9262056Last Tuesday, mum and I visited Dad”s grave. (He is buried at Western Road Christian Cemetery, Penang.)
The permanent granite structure had not yet been built. We were told we should wait for about a year to allow the earth time to settle.
In the meantime the gardener had planted some flowers on the grave. The flowers were beautiful, tiny flowers of white, blue, red and purple.
I realized, again, that I missed my father very much. His presence/absence is palpable every time I visit the family home in Penang.

I looked up and saw the graves of a number of people I knew. I saw Rev. Hwa Chien’s grave just across the pathway. I went over and stood beside his grave for a while. And realized how much I missed him too. How much he had blessed me.

This is the “Cheng Beng” season in the Chinese religious calendar. (“Cheng Beng” is “Qing Ming” in hokkien Chinese.)
It is that time of the year when the Chinese remember their loved ones who have passed on. Confucius taught that one honoured one’s family even after they had died and not only when they were alive.
So at least once a year one had to visit the graves of family members. During “Cheng Beng”.

It is a time to clean up the grave sites. It is a time to remember the dead. It is a time to commune with them, to assure them that they had not been forgotten.

Indeed such “Cheng Beng” visits were like extended family picnics of the extended family, involving those still alive and those who had passed on. During such visits one would catch up with the dead, give them updates of happenings in the world of the living, and ask their blessings on those still struggling in this mortal plane.

Christians have said no to “Cheng Beng”. There is nothing in Scripture that supports any possibility of communication between the dead and the living. More than that we are taught that God should be our only source of blessing. The dead do not have any quasi-divine powers to affect the living. Beyond that, necromancy is specifically forbidden (Deuteronomy 18:9-14).

The bible does teach that we are to love and care for our families. Indeed failure to care for one’s own makes one worse than unbelievers (1Timothy 5:8).
So family piety is a Christian virtue as long as we remember that our ultimate loyalty and obedience is owed only to God. And that we practice a “living” family piety, caring for family as best we can while they are still on this earth.

Therefore we don”t buy into “Cheng Beng” theology as it is popularly practiced by those who follow traditional Chinese religious beliefs. Some of us avoid any sort of “Cheng Beng” observances. Others follow along but just to place flowers, to help with cleaning up the gravesite, and to remember those who have gone on before us.

But as I stood before my father”s grave it struck me that there is great value in remembering the dead. And that here is another instance where we shouldn’t throw out the baby with the bath water.

No, we have no justification to talk to the dead and definitely we are not to pray to them.
But we do have clear biblical teaching to remember those who have gone before us.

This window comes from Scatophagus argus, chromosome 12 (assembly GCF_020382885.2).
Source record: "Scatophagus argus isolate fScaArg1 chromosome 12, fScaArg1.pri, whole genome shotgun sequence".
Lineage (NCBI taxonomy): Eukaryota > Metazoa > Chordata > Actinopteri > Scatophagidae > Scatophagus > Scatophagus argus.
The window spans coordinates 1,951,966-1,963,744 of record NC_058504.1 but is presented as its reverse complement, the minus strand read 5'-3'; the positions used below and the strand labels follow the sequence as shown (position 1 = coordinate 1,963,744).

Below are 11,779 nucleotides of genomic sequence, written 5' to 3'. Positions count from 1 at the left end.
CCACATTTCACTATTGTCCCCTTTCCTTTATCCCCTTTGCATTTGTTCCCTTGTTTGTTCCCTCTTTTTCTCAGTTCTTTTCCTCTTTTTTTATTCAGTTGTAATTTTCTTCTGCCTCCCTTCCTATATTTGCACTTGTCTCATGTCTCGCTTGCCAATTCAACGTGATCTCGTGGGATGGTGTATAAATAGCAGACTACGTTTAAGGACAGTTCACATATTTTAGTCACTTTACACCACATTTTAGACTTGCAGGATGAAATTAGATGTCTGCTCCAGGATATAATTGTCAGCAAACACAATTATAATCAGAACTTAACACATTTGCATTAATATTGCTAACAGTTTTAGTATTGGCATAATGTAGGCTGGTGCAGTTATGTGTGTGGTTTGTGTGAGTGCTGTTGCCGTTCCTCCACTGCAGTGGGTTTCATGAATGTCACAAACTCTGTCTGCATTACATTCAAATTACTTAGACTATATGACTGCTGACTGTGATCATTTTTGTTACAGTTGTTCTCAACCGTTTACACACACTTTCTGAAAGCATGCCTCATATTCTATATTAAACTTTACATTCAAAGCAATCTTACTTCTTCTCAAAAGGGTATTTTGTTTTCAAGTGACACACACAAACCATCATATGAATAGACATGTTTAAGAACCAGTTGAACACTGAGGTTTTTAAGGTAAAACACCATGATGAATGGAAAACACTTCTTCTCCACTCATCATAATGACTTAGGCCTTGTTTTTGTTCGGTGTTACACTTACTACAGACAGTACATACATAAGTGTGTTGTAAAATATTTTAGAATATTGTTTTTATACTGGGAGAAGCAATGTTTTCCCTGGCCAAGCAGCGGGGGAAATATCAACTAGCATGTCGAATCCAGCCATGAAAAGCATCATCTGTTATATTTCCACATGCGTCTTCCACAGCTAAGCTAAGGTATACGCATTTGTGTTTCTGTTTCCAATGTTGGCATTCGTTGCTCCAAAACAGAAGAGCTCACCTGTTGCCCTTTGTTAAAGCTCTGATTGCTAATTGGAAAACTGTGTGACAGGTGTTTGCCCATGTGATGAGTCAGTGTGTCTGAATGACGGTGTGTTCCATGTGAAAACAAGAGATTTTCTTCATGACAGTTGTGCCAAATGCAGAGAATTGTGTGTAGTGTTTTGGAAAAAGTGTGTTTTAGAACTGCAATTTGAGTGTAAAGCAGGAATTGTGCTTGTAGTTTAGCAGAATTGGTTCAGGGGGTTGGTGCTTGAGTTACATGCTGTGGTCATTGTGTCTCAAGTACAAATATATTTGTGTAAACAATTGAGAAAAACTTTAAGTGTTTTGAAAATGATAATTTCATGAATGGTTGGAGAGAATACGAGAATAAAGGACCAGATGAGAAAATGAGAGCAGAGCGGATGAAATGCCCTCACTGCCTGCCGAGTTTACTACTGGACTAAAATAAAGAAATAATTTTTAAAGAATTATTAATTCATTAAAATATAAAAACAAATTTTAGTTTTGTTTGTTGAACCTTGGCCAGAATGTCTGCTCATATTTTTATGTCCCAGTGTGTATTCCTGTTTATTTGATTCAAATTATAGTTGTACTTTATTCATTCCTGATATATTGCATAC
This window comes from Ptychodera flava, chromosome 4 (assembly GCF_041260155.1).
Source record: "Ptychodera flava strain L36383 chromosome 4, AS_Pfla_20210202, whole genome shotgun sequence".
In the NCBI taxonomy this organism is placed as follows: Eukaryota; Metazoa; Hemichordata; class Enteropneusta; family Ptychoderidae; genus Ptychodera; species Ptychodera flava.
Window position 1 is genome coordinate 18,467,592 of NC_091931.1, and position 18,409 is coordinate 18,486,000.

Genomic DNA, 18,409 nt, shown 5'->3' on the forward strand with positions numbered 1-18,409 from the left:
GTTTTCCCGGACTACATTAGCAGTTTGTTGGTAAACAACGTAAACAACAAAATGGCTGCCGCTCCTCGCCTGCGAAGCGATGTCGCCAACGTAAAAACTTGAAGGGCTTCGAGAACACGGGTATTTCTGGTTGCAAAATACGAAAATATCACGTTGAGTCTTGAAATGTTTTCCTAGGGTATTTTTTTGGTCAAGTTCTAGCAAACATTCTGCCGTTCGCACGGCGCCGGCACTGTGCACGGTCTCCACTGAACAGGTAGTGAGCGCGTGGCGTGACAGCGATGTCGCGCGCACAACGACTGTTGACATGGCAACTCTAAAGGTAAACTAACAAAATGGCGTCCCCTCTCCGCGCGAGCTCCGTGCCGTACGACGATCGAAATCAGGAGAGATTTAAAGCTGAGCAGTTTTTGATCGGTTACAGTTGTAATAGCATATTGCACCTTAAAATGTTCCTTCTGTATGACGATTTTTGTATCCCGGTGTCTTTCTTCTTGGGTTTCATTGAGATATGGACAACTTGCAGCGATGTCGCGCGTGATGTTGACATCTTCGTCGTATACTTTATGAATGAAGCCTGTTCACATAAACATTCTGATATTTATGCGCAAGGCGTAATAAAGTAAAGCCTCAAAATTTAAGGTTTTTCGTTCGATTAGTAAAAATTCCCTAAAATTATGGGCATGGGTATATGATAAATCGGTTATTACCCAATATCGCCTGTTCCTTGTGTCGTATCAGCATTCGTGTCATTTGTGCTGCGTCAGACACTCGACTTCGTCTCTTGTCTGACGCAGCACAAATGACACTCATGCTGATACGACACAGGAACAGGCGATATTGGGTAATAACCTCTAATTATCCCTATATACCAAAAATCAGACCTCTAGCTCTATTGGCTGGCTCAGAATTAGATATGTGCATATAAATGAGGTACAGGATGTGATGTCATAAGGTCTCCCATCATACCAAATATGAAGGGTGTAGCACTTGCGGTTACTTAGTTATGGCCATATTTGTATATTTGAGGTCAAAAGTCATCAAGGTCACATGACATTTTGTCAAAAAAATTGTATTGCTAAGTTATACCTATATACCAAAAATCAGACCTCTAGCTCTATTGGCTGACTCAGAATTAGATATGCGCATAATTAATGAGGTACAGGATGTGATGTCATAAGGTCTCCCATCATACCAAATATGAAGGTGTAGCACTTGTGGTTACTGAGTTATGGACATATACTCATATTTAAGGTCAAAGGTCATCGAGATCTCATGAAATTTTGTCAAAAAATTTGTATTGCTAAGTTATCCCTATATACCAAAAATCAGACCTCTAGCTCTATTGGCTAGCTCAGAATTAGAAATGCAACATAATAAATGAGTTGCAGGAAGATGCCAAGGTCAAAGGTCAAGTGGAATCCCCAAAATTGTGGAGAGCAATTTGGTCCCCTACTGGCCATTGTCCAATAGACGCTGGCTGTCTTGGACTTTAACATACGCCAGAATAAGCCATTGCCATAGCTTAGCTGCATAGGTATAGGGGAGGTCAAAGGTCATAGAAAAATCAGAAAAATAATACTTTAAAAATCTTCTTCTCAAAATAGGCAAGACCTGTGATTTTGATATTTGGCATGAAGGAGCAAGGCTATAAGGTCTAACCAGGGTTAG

After listing out saints both famous and not, who have gone on before us, the writer of Hebrews reminds us to be encouraged by their testimony and to press on with our own pilgrimages. (Hebrews 11-12:2)

Later he instructs us to remember the leaders who have passed on so that we can imitate their faith. (Hebrews 13:7)

And of course there are the many genealogies scattered throughout Scripture that serve to remind us that we are here only because of those who have gone on before us. And at the very least we owe them gratitude.

Encouragement, imitation, and gratitude, three very good reasons to remember those who have passed on.

No, I am not advocating that we romanticize the dead. They were not perfect. And neither are we. But Christian or not, some did their part in helping us to come into the world. And they all have lessons to teach us. And some of them have lives that powerfully inspire us.

Its not as though we don’t have training in how we should honour the dead. Every time we come before the Lord’s table we remember His crucifixion and death. We remember His life. Of course we also remember His resurrection.
And we are moved to encouragement, imitation and gratitude.
We do so on a different scale when we remember those who have gone on before us.

I think this needs saying since the modern mindset has little patience for history. We are all obsessed with the next big thing. Our eyes are always looking forward. We end up denying ourselves so much that we can learn from those who came before us.
No wonder our lives are often shallow and impoverished.

We need to look backwards as well, at the lessons and the legacies left by those who have passed on. And find some of the encouragement and models we need. And in remembering those who have gone on, and how they have blessed us, to continue to cultivate a heart of gratitude.

So thank you dad. Thank you Chien. Thank you all my dear ones who have passed on.
You have given me so much. You have taught me so much.
And you continue to encourage me to run my race faithfully.
I truly thank God for you all.

Your brother,
Soo-Inn Tan